October 25, 2013
Uncovering the sounds of Ancient Greek poetry
by Zeljka Marosevic
It is easy to forget that Ancient Greek tragedies and epics composed by writers such as Homer and Euripides were originally set to music. Consideration of this important aspect of these texts has not been helped by the fact that until now, we had no idea of how such music and songs would sound.
Armand D’Angour, a musician and Classics tutor at Oxford University is beginning to put this right, and has set about restoring the texts to their original musical accompaniments. Writing on the BBC Online, D’Angour tells how these texts “dating from around 750 to 400 BC … were composed to be sung in whole or part to the accompaniment of the lyre, reed-pipes, and percussion instruments.”
But matching words to song hasn’t been a simple process. Although the rhythms are “preserved in the words themselves, in the patterns of long and short syllables” and classicists know what instruments were played from “descriptions, paintings and archaeological remains”, the correct pitch of sounds was not known until now.
Ancient documents have been discovered which include signs ‘placed above the vowels of Greek words’, and these are vocal notations, instructing the singer on the accurate pitch and tone of each utterance. Just like today’s music, each writer and their songs vary greatly from the next. While four lines from the writer Seikilos give a “haunting” sound, the reconstruction of Homer’s singing resulted in a “fairly monotonous tune” due to its musical accompaniment by a “phorminx”, a four-stringed lyre with fairly limited range. According to D’Angour, this probably explains “why the tradition of Homeric recitation without melody emerged from what was originally a sung composition”, and thus helps us to understand the progression from singing to reciting in the performance of literature.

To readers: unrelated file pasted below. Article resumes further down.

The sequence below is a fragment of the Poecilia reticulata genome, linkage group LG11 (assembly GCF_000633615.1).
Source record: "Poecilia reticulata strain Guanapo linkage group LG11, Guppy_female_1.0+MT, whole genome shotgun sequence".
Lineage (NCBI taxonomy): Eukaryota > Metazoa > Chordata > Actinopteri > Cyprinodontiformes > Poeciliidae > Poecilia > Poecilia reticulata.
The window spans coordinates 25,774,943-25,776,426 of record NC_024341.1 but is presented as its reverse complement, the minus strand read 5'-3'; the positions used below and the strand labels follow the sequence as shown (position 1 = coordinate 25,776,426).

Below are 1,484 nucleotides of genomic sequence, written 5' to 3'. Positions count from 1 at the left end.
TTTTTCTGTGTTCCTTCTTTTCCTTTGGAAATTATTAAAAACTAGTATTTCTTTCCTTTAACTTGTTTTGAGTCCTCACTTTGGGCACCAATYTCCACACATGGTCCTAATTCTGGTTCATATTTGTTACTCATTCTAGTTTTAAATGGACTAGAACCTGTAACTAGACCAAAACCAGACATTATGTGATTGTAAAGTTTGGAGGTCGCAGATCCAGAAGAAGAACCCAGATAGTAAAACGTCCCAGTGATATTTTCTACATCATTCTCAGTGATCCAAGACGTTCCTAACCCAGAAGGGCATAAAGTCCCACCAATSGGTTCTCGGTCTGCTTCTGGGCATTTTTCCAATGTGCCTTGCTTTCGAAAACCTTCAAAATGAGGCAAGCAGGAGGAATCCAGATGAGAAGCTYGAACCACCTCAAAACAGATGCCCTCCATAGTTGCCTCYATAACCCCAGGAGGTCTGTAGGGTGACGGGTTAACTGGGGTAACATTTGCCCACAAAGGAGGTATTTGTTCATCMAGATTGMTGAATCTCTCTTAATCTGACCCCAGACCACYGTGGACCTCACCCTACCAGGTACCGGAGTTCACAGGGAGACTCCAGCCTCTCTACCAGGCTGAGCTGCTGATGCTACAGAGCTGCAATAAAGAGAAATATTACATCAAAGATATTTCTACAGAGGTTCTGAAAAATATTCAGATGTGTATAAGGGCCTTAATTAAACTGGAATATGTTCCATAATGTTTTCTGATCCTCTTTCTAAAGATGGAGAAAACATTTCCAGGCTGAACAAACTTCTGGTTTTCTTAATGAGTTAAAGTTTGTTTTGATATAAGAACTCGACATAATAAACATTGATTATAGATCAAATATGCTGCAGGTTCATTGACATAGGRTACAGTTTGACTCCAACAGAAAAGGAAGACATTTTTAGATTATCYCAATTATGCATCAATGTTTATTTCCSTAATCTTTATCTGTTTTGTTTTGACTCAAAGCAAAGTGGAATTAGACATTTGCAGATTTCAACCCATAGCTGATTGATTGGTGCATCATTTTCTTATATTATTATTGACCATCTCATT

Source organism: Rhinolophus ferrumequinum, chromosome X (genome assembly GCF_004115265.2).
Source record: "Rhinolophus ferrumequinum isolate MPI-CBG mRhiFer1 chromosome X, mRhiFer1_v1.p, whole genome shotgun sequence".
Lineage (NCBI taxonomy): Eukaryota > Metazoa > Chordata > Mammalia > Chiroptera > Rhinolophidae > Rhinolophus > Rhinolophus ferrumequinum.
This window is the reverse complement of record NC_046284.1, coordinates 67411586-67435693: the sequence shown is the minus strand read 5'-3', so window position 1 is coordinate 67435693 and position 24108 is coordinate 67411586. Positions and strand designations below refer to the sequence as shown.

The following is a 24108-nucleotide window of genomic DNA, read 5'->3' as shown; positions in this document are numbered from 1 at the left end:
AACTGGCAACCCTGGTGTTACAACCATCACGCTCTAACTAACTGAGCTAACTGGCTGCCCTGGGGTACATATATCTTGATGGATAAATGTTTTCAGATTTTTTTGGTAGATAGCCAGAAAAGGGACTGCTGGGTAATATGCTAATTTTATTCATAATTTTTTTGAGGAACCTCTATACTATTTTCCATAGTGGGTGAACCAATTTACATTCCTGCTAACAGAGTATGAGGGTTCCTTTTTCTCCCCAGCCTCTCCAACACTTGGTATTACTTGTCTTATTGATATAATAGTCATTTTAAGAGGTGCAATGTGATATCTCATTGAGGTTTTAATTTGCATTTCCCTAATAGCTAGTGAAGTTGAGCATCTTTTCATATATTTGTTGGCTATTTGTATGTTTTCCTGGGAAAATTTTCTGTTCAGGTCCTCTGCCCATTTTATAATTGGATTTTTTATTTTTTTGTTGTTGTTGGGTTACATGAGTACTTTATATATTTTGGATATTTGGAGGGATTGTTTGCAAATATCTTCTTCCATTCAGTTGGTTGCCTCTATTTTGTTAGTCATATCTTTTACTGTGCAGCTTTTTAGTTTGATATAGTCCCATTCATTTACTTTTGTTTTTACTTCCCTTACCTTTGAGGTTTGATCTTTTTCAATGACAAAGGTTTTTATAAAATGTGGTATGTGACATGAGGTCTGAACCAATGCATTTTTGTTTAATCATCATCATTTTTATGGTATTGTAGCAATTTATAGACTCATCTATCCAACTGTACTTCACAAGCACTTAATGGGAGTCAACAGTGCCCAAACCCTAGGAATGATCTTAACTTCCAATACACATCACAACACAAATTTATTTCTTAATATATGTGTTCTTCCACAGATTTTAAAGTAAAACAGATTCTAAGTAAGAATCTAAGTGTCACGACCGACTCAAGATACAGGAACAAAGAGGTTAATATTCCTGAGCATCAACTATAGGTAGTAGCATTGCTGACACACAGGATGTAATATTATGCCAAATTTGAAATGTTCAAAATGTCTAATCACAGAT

While some surviving melodies still sound pleasing to our ears today, D’Angour warns that we “must set aside our Western preconceptions” when listening to the music, and think instead of non-Western folk traditions, like those of the Middle East and India. This new work of D’Angour’s is so interesting because it will reveal for the first time exactly how the texts we now regard as the beginnings of Western Literature really sounded to their original audience, and the true effects of their melody, rhythms and song.
As D’Angour puts it:
“suppose that 2,500 years from now all that survived of the Beatles songs were a few of the lyrics…Imagine if we could then reconstruct the music, rediscover the instruments that played them, and hear the words once again in their proper setting, how exciting that would be.”
Listen to a song here.
Zeljka Marosevic is the managing director of Melville House UK.